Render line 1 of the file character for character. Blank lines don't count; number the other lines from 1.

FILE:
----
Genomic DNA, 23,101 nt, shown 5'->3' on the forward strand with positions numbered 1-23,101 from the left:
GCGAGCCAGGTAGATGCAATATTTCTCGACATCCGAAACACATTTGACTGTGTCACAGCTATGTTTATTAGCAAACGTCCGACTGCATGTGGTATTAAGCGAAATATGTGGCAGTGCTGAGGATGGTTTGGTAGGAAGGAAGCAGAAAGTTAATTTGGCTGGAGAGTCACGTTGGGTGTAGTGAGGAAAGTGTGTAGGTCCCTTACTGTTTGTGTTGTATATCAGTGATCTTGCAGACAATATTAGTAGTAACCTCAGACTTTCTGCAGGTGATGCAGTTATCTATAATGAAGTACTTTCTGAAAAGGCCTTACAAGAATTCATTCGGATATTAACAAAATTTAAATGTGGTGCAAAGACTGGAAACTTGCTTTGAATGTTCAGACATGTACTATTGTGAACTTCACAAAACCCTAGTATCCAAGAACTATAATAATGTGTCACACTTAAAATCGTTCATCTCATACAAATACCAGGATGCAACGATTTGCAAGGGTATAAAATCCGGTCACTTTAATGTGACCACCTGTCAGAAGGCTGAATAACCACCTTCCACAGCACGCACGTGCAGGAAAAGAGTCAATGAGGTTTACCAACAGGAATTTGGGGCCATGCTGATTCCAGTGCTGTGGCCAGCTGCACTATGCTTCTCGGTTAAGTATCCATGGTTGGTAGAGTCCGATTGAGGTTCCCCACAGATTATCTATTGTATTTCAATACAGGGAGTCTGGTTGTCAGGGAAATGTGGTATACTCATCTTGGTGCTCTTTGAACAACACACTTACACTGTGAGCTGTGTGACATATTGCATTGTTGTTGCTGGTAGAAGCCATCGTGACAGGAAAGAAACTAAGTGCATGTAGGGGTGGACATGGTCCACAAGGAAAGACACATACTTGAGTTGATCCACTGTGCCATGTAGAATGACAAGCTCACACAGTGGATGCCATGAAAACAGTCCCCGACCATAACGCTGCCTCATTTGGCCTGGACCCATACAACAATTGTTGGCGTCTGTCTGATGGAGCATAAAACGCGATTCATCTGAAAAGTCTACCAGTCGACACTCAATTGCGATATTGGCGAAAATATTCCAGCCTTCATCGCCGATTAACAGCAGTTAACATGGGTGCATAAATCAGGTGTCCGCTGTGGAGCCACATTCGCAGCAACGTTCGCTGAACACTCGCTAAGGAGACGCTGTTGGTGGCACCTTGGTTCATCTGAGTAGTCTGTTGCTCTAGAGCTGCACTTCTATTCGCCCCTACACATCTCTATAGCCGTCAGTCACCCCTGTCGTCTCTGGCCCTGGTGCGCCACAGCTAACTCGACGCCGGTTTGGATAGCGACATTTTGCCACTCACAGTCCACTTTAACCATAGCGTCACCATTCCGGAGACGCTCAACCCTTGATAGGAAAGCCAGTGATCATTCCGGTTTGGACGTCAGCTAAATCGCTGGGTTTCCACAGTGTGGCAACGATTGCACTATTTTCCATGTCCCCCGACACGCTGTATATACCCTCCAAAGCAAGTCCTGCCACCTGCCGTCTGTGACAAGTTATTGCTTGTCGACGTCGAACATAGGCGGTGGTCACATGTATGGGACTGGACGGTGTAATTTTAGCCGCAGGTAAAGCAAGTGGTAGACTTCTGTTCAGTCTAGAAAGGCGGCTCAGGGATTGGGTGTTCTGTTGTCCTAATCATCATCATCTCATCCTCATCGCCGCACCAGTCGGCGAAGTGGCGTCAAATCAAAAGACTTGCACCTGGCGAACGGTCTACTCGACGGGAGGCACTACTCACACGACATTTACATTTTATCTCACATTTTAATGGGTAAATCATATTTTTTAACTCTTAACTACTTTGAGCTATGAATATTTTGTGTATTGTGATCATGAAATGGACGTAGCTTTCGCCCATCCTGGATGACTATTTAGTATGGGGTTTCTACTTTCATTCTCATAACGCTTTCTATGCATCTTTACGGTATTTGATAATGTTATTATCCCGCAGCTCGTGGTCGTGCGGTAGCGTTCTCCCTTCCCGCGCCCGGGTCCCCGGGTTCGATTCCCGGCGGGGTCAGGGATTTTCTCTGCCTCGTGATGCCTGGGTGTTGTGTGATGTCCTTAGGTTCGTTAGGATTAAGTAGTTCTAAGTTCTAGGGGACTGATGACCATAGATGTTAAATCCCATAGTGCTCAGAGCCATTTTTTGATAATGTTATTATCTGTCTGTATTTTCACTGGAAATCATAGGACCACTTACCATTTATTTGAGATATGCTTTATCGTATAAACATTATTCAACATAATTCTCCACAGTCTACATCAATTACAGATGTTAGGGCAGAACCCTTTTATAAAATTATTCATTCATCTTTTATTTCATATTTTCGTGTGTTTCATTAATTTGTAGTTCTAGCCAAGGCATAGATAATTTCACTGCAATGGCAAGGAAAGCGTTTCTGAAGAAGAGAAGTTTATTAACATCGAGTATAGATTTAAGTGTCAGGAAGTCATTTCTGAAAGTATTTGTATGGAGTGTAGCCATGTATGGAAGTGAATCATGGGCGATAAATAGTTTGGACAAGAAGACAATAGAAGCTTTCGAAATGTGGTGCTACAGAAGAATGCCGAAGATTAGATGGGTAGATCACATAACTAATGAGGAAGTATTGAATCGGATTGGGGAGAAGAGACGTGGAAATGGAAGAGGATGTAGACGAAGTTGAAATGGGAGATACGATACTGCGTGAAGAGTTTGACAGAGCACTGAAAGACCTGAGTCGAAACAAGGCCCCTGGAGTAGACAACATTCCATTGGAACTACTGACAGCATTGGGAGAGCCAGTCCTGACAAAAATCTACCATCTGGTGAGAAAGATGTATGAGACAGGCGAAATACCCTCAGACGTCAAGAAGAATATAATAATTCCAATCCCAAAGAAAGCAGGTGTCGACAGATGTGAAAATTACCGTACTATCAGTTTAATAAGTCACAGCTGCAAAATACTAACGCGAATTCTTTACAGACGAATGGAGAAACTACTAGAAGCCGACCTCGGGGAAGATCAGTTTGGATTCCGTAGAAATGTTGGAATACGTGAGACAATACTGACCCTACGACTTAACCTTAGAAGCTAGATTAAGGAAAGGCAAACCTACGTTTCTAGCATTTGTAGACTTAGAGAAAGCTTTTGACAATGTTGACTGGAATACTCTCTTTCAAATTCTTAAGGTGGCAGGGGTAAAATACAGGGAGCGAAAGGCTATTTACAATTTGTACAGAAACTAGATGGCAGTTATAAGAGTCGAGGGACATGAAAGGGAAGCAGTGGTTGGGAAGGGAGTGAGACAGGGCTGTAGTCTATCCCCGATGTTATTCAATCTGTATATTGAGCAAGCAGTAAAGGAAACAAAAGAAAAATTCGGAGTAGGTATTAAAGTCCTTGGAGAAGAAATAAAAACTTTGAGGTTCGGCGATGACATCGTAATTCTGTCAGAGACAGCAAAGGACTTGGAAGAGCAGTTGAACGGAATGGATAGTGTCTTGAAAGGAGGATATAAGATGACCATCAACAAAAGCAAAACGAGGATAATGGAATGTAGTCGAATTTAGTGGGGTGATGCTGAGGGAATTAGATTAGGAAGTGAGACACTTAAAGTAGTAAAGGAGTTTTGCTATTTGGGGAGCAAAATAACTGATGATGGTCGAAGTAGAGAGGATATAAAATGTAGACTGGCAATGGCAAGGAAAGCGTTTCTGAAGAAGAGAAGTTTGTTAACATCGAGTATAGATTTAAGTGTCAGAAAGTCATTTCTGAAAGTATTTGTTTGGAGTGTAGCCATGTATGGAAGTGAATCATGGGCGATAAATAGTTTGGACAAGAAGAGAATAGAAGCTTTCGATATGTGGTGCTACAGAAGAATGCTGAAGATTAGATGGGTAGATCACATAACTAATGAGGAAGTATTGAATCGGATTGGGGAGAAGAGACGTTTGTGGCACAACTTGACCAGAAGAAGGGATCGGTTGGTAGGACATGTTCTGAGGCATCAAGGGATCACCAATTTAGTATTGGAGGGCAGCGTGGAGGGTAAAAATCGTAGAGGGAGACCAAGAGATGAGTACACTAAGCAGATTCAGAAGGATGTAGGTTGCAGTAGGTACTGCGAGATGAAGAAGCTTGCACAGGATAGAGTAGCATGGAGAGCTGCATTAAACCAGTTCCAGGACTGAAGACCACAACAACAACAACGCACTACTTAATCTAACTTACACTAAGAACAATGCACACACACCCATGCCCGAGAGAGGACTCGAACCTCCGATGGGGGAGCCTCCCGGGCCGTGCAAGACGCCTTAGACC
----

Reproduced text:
Genomic DNA, 23,101 nt, shown 5'->3' on the forward strand with positions numbered 1-23,101 from the left: